3- Combine the butter, salt and pepper. Remove the sprouts from heat, and place in a large serving bowl. Drizzle with butter mixture and serve immediately. 





Torched Tuna Melts

Just to be crystal clear...I love my blow torch. I think I use it about as frequently as my 10" non-stick fry pan, which is about 3-5 times a week. No, I do not make creme brulee or sear tuna 3-5 times a week (I wish!!), but I do use the torch a lot. Honestly, mostly to melt cheese onto things, or anything else I would use the broiler for. Instead of blanching-and-shocking tomatoes to remove the skin (or peaches, I bet) you can torch the skin and it will peel off. Or you can crisp up the skin of a roast chicken in a few minutes, or you can blacken the edges of just about anything in a second or two (you can even do that intentionally if you want!), or you can roast peppers or do anything else that might require high, direct heat. It's not unlike using the flame of a single gas grill burner inside, in the kitchen. Or you can melt cheese.


There is really not much to this tuna melt recipe...except it gives me another reason to turn on my torch. So, I won't include a recipe other than to say- cover slices of bread (defrosted or toasted) with tuna salad and top with cheese, then torch until brown; serve once the cheese sets and follow up with blowtorch-made s'mores. 

Pesto

I've been on the look out for a good pesto recipe, partly because I like herbs, mostly because I like basil, certainly because I like green food (or green anything), and of course, because I love pasta, and the GF glass-noodles I like really need a sauce. Last summer, we got lots of basil from the CSA, so making pesto has been floating around in my neurons for a while now, but I hadn't found anything I liked. So, when an Italian-cooking friend sent me a fantastic recipe, that was, well, pretty fantastic.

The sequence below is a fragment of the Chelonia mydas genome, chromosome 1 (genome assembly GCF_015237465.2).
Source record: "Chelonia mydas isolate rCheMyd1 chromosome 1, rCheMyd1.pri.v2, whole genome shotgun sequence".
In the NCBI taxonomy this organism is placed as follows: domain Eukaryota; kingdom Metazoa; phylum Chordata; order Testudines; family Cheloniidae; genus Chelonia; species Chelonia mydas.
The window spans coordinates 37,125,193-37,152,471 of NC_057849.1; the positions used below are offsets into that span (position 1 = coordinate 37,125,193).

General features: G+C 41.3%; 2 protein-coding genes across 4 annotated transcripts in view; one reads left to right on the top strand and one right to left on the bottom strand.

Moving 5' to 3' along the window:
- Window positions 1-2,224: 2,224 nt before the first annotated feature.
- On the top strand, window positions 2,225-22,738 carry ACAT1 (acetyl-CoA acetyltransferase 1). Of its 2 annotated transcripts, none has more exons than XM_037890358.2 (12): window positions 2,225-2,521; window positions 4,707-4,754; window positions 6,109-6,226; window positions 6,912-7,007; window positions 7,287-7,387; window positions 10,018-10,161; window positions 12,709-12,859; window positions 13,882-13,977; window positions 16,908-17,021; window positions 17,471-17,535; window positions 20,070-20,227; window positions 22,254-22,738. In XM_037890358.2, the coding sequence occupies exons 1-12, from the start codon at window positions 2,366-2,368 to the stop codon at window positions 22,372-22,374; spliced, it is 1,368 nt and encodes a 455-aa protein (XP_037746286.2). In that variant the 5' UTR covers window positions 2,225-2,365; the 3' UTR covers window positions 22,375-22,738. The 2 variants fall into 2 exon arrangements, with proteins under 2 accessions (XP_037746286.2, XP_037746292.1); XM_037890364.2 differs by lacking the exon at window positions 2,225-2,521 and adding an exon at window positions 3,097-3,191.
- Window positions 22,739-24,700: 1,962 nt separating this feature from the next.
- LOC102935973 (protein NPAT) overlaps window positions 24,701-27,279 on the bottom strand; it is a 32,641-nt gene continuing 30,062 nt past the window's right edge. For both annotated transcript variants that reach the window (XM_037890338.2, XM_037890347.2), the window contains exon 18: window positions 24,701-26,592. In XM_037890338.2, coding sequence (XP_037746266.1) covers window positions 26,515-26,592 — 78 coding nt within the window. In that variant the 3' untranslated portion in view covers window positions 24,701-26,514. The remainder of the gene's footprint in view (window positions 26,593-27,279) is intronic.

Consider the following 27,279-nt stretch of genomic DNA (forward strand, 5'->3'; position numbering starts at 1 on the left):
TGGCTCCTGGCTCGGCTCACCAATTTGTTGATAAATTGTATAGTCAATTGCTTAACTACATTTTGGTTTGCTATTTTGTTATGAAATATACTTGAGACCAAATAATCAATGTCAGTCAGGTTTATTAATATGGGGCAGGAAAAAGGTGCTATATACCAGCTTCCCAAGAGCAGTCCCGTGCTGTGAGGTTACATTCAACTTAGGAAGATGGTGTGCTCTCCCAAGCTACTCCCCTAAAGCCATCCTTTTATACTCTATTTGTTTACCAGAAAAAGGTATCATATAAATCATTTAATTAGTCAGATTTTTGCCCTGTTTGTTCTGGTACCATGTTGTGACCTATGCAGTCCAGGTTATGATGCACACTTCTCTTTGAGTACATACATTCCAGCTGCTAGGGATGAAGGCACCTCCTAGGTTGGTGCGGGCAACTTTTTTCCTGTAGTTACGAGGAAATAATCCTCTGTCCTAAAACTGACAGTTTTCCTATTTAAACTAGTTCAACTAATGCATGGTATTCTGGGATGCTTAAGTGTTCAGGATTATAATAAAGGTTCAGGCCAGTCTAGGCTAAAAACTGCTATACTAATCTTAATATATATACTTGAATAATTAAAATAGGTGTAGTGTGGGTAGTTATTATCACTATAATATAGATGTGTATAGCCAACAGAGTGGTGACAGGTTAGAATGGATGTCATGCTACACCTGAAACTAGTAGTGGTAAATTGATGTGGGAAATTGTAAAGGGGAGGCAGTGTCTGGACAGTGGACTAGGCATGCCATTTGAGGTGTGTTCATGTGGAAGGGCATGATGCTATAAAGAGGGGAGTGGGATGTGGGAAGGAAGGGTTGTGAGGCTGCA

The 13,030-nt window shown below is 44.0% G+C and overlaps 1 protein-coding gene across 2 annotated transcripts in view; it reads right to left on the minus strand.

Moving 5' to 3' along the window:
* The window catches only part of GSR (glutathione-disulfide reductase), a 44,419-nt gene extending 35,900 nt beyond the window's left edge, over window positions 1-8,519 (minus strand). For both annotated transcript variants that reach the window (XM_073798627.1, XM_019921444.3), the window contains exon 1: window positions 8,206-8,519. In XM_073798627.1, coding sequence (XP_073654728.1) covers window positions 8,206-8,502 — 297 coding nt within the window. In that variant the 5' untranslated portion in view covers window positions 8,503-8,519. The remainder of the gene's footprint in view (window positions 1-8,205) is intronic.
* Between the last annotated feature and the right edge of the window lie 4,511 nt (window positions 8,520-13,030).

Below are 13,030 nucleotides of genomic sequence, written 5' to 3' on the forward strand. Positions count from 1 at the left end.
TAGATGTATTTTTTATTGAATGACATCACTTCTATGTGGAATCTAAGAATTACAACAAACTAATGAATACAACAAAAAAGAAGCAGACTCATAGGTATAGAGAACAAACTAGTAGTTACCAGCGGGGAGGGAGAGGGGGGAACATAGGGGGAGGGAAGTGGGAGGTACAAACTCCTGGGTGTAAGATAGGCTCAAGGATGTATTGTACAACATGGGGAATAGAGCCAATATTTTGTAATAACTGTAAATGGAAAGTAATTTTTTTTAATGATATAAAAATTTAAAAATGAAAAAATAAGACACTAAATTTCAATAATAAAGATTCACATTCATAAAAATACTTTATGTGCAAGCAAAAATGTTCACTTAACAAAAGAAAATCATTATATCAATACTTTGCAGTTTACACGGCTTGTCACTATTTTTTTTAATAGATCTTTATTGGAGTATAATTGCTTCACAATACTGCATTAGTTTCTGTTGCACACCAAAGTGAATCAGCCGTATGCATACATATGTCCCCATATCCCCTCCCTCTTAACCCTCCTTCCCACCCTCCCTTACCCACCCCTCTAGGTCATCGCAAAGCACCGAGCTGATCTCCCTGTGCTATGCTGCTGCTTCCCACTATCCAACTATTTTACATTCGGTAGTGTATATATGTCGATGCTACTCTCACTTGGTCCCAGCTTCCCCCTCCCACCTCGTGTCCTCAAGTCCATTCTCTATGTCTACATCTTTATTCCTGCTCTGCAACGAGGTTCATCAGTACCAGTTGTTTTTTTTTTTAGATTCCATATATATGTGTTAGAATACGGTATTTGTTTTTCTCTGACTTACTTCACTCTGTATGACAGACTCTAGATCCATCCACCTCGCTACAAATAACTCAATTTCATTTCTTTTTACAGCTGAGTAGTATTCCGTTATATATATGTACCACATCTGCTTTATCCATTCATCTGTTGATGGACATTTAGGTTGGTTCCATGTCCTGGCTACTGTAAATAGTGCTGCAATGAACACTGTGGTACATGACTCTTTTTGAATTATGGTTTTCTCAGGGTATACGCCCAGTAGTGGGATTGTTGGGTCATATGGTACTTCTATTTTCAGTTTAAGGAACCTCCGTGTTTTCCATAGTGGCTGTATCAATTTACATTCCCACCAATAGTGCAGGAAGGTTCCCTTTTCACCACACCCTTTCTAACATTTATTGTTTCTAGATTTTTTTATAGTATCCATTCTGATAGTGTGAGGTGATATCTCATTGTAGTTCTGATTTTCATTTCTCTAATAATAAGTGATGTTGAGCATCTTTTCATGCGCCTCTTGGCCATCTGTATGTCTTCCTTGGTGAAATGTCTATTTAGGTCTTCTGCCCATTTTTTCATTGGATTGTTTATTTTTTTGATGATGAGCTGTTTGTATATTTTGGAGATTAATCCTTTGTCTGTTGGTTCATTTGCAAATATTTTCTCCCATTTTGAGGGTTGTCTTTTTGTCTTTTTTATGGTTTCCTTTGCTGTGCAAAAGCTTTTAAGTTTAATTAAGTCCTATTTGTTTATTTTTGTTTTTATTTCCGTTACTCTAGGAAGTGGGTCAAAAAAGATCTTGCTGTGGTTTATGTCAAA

Of course, the first thing I did was confuse the recipe (as in I put in tablespoons of oil, not 1 1/2 cups), but I can say, that even that worked. Huzzah for yummy and adaptable! But more importantly, what's so great about this recipe is it's flavors, especially the lemon juice. I noticed that it balanced out the richness of the nuts and the olive oil and brightened everything up. Pesto can be surprisingly dark and heavy, which has been the main strike I have against it. Instead, the lemon really brought out the flavor of the basil and the parsley. It even got me wondering about making a version with other herbs. Cilantro? Mint? Sage? Something else? In the meantime- fantastic basil pesto anyone?

Tay Tay's Pesto- makes about 4 cups

1- combine in a large food processor or blender: 



2 cups of fresh italian (flat leaf) parsley

1 1/2 cups of olive oil
4 cloves of garlic (best if sautéed a bit)
1 cup of grated romano cheese
1/4 cup of lemon juice
1/2 cup of pine nuts.



2- After processing until smooth, add in:  


3 firmly packed cups of fresh basil
 Salt +  pepper

3- Process again, serve immediately. Or refrigerate until needed or freeze for a couple of days. 


*My notes:

If you can't find gluten-free romano cheese, Parmesan can work too. It's more savory and a bit saltier (so you can drop the salt from the recipe) but often easier to find. In any case, the freshness of the herbs and the quality of the cheese and the olive oil will make the pesto. 

You can toast the pine nuts- this will darken the flavor and increase the nuttiness, but it is nice variation. 

Also, if you use only about 3-5 tbs of oil, you will get a very fluffy paste. I've been thinking I'll do that again, and serve it on top of fresh mozzarella or tomatoes or both.